Home > Research > Publications & Outputs > Correlations between Molecular Structure and Si...


Text available via DOI:

View graph of relations

Correlations between Molecular Structure and Single-Junction Conductance: A Case Study with Oligo(phenylene-ethynylene)-Type Wires

Research output: Contribution to journalJournal article

<mark>Journal publication date</mark>21/03/2012
<mark>Journal</mark>Journal of the American Chemical Society
Issue number11
Number of pages14
Pages (from-to)5262-5275
Publication statusPublished
Original languageEnglish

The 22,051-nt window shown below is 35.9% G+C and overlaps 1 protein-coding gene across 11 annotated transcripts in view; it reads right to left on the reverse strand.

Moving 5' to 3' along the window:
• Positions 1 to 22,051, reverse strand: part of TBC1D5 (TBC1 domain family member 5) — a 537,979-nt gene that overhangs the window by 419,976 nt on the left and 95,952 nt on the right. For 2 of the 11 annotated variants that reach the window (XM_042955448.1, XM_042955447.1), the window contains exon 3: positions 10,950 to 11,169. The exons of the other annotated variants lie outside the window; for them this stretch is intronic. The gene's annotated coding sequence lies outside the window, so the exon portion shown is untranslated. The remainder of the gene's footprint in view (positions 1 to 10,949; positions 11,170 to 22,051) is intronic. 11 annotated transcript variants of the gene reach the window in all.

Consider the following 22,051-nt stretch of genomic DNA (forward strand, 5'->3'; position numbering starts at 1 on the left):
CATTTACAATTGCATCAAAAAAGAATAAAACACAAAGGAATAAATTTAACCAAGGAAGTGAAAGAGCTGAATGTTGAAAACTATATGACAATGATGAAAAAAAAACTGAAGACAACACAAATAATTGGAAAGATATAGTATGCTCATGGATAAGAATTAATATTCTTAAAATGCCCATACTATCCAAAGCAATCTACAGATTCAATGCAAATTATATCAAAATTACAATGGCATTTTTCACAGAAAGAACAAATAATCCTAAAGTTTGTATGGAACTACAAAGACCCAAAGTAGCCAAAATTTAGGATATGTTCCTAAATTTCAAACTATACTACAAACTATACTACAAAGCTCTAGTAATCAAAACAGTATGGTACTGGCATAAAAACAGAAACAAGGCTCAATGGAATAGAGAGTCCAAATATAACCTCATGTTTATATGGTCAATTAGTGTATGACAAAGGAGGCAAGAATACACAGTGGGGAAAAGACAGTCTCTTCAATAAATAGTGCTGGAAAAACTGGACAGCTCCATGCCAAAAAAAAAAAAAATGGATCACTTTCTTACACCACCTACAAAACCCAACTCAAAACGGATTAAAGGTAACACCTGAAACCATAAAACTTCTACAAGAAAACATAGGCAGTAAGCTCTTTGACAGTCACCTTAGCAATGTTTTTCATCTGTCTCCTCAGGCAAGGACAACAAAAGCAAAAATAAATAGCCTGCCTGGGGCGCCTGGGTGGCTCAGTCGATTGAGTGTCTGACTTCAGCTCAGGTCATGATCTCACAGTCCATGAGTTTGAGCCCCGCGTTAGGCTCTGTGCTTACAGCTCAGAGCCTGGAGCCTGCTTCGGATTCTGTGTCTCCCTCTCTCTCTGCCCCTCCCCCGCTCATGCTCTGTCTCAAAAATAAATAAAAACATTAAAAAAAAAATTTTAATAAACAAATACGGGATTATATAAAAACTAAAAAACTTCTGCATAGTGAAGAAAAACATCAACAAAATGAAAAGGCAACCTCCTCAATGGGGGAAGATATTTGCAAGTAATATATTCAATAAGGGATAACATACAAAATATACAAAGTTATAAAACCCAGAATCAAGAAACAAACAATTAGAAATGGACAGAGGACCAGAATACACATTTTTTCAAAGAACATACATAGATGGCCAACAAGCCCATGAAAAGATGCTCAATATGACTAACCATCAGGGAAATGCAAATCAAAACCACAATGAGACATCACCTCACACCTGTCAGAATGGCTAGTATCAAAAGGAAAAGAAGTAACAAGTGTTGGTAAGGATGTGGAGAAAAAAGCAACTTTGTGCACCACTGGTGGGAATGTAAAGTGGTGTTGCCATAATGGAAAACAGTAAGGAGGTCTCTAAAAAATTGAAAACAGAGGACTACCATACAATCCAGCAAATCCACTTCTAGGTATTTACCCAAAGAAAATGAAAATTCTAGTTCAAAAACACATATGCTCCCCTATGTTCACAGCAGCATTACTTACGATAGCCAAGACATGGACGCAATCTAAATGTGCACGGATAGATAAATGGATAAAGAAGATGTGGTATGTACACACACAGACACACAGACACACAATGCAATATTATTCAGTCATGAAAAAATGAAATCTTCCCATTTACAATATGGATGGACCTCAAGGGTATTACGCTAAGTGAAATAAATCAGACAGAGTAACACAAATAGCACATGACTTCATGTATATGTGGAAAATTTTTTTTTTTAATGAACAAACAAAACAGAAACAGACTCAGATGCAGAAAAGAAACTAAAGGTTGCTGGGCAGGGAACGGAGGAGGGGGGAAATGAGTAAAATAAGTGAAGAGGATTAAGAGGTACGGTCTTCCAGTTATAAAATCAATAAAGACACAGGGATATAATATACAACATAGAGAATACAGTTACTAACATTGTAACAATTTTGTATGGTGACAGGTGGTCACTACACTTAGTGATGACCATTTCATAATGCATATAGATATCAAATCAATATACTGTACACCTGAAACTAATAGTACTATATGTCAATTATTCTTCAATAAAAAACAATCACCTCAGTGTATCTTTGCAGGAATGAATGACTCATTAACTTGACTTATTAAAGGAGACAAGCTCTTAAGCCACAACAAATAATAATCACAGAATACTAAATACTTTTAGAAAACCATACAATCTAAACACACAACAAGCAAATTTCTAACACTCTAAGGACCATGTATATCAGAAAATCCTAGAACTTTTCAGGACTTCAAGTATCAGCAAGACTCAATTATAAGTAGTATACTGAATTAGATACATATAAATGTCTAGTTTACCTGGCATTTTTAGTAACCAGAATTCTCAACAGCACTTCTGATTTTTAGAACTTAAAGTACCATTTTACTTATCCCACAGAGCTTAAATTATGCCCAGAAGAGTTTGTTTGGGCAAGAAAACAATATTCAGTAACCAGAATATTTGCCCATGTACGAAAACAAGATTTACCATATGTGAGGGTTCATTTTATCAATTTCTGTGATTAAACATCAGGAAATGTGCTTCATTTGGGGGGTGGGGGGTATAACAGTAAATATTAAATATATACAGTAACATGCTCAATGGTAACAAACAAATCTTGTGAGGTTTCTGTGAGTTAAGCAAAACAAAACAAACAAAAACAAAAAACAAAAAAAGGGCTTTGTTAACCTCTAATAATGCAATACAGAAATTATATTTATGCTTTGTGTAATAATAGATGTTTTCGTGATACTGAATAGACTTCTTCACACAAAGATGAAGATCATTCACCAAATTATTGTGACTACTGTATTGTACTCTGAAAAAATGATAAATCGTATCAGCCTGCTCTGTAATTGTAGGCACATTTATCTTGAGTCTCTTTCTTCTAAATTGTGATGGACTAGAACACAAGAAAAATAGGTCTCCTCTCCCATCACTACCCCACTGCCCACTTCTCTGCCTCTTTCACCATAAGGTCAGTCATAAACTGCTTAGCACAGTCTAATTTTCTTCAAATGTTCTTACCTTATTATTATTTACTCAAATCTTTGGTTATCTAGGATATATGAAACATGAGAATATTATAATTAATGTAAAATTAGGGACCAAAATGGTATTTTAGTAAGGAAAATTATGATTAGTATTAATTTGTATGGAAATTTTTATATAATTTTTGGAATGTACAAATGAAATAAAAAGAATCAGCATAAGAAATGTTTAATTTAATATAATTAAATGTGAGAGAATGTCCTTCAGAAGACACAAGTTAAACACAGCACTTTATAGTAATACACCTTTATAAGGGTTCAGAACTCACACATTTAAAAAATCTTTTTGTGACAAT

The charge transport characteristics of 11 tailor-made dithiol-terminated oligo(phenylene-ethynylene) (OPE)-type molecules attached to two gold electrodes were studied at a solid/liquid interface in a combined approach using an STM break junction (STM-BJ) and a mechanically controlled break junction (MCBJ) setup. We designed and characterized 11 structurally distinct dithiol-terminated OPE-type molecules with varied length and HOMO/LUMO energy. Increase of the molecular length and/or of the HOMO-LUMO gap leads to a decrease of the single-junction conductance of the linearly conjugate acenes. The experimental data and simulations suggest a nonresonant tunneling mechanism involving hole transport through the molecular HOMO, with a decay constant beta = 3.4 +/- 0.1 nm(-1) and a contact resistance R-c = 40 k Omega per Au-S bond. The introduction of a cross-conjugated anthraquinone or a dihydroanthracene central unit results in lower conductance values, which are attributed to a destructive quantum interference phenomenon for the former and a broken pi-conjugation for the latter. The statistical analysis of conductance-distance and current-voltage traces revealed details of evolution and breaking of molecular junctions. In particular, we explored the effect of stretching rate and junction stability. We compare our experimental results with DFT calculations using the ab initio code SMEAGOL and discuss how the structure of the molecular wires affects the conductance values.